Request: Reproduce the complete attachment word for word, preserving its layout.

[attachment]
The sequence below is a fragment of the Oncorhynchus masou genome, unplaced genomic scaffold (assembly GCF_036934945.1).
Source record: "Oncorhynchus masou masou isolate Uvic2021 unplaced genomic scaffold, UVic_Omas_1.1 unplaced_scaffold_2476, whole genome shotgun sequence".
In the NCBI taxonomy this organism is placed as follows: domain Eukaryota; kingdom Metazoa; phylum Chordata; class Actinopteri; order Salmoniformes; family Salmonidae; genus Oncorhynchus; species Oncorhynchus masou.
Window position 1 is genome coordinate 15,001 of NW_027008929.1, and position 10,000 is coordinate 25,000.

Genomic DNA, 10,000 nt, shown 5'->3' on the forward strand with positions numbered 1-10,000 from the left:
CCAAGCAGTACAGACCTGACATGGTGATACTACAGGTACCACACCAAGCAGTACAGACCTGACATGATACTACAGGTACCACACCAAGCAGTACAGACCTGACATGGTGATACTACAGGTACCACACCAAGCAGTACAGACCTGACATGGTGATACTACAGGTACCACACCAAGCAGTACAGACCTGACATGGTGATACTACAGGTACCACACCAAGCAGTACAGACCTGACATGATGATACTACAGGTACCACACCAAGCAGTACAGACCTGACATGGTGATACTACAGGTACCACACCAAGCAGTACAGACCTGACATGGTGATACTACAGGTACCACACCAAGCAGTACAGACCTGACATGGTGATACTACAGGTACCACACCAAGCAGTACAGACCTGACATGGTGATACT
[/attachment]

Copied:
The sequence below is a fragment of the Oncorhynchus masou genome, unplaced genomic scaffold (assembly GCF_036934945.1).
Source record: "Oncorhynchus masou masou isolate Uvic2021 unplaced genomic scaffold, UVic_Omas_1.1 unplaced_scaffold_2476, whole genome shotgun sequence".
In the NCBI taxonomy this organism is placed as follows: domain Eukaryota; kingdom Metazoa; phylum Chordata; class Actinopteri; order Salmoniformes; family Salmonidae; genus Oncorhynchus; species Oncorhynchus masou.
Window position 1 is genome coordinate 15,001 of NW_027008929.1, and position 10,000 is coordinate 25,000.

Genomic DNA, 10,000 nt, shown 5'->3' on the forward strand with positions numbered 1-10,000 from the left:
CCAAGCAGTACAGACCTGACATGGTGATACTACAGGTACCACACCAAGCAGTACAGACCTGACATGATACTACAGGTACCACACCAAGCAGTACAGACCTGACATGGTGATACTACAGGTACCACACCAAGCAGTACAGACCTGACATGGTGATACTACAGGTACCACACCAAGCAGTACAGACCTGACATGGTGATACTACAGGTACCACACCAAGCAGTACAGACCTGACATGATGATACTACAGGTACCACACCAAGCAGTACAGACCTGACATGGTGATACTACAGGTACCACACCAAGCAGTACAGACCTGACATGGTGATACTACAGGTACCACACCAAGCAGTACAGACCTGACATGGTGATACTACAGGTACCACACCAAGCAGTACAGACCTGACATGGTGATACT